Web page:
Memu refer below

# Kernel Quantile Estimation

### Firstly, let’s generate a dataset with continous data.

set.seed(1)

(rand_data<-round(c(rnorm(5,10,2),rnorm(5,80,4)),0))

##    9 10  8 13 11 77 82 83 82 79


### JMP

We can use JMP to fit the smooth curve model in JMP which has another name Kernel Density Estimation. Then we can use this model to calculate the quantile. ### R

Of course, you have another choice to finish this work with R. there’re sereval ways to do this.

Details refer to Wikipedia

Option 1

You can use density function in stat package to fit estimate the model and used as a parameter in function quantile.density in spatstat package to calculate the quantile.

library(spatstat)

## Loading required package: spatstat.data

## Loading required package: nlme

## Loading required package: rpart

##
## spatstat 1.59-0       (nickname: 'J'ai omis les oeufs de caille')
## For an introduction to spatstat, type 'beginner'

##
## Note: R version 3.5.1 (2018-07-02) is more than 9 months old; we strongly recommend upgrading to the latest version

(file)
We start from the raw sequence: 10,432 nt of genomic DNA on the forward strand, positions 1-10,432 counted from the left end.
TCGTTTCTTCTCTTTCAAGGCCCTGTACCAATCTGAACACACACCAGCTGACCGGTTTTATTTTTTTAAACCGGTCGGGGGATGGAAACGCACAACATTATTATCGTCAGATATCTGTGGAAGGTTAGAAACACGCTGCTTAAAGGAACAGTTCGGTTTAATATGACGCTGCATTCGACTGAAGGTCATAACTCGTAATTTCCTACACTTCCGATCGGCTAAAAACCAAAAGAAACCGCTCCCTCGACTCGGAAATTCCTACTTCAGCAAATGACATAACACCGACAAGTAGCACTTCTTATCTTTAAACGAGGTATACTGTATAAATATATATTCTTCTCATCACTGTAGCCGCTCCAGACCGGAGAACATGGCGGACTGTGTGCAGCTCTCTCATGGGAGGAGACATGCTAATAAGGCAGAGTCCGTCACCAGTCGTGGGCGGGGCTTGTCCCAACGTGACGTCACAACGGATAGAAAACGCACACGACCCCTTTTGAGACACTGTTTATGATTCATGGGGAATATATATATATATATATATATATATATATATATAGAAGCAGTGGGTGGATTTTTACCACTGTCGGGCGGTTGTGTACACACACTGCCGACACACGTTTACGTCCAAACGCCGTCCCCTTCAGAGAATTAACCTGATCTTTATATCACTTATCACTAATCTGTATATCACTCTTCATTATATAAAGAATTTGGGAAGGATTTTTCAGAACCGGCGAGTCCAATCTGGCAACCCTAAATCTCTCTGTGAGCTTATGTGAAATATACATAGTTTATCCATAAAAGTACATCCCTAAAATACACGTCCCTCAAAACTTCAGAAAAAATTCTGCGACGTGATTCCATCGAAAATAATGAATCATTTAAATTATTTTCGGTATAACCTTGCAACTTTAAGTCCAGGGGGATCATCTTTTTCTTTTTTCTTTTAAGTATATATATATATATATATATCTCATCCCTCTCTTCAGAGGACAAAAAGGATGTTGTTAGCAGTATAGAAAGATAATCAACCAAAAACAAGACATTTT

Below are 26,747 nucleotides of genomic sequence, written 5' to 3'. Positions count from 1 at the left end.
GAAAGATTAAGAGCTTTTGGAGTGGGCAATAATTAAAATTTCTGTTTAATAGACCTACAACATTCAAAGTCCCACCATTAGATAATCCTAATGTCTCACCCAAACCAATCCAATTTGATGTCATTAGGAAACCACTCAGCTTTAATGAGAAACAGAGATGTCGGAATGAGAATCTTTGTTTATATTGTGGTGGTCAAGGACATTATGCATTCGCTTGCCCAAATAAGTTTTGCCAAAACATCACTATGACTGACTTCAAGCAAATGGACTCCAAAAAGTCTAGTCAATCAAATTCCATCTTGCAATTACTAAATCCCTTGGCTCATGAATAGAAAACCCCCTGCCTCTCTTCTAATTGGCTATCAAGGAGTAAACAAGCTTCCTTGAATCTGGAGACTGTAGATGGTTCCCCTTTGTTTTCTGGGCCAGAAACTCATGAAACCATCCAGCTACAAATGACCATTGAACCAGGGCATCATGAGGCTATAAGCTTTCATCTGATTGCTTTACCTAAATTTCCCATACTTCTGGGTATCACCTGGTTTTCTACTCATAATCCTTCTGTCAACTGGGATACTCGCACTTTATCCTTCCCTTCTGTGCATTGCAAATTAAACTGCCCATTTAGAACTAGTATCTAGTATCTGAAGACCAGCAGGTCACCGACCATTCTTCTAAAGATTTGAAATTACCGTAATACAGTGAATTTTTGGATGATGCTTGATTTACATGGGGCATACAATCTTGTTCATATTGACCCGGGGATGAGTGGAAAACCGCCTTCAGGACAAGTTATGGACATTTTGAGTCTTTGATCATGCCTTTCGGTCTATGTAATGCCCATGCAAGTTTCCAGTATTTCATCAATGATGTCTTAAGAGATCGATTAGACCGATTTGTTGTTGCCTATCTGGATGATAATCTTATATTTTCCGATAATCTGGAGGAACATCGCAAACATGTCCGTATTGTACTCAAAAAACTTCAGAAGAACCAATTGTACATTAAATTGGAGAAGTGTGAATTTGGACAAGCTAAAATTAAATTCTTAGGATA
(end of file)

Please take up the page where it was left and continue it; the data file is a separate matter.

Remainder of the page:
quantile.density(density(rand_data),c(0.00135,0.5,0.99865))

##    0.135%       50%   99.865%
## -46.63139  45.30272 137.63139


Option 2

You canalso use density function in stat package to fit estimate the model and use uniroot function to calculate the root result which. sometimes, the result is the same with JMP, if it is not consist with the result in JMP, it may be caused by the bw value, and you can specify the bw value to get the same value. Of course, the result in JMP is not the “correct result”, you can calculate the quantile with appropriate method.

quantile_kde<-function(z,p=.95,bw=density(z)$bw){ g <- function(x, z, bw, p) sum(pnorm(x-z, sd=bw))/length(z) - p uniroot(g,range(density(z)$x)+c(-1,1),z=z,bw=bw,p=p)\$root
}

for(i in c(0.00135,0.5,0.99865)){
cat(sprintf("The %f quantile is %f\n",i,quantile_kde(rand_data,i)))
}

## The 0.001350 quantile is -48.703622
## The 0.500000 quantile is 45.357844
## The 0.998650 quantile is 139.628200


Option 3

There’s a function to calculate the kde funciton

set.seed(1)
data = c(rnorm(100,-10,1),rnorm(100,10,1))

phi = function(x) exp(-.5*x^2)/sqrt(2*pi)

tpdf = function(x) phi(x+10)/2+phi(x-10)/2

h = sd(data)*(4/3/length(data))^(1/5)

Kernel2 = function(x) mean(phi((x-data)/h)/h)

kpdf = function(x) sapply(x,Kernel2)

x=seq(-25,25,length=1000)

plot(x,tpdf(x),type="l",ylim=c(0,0.23),col="red")
par(new=T)
plot(x,kpdf(x),type="l",ylim=c(0,0.23),xlab="",ylab="",axes=F)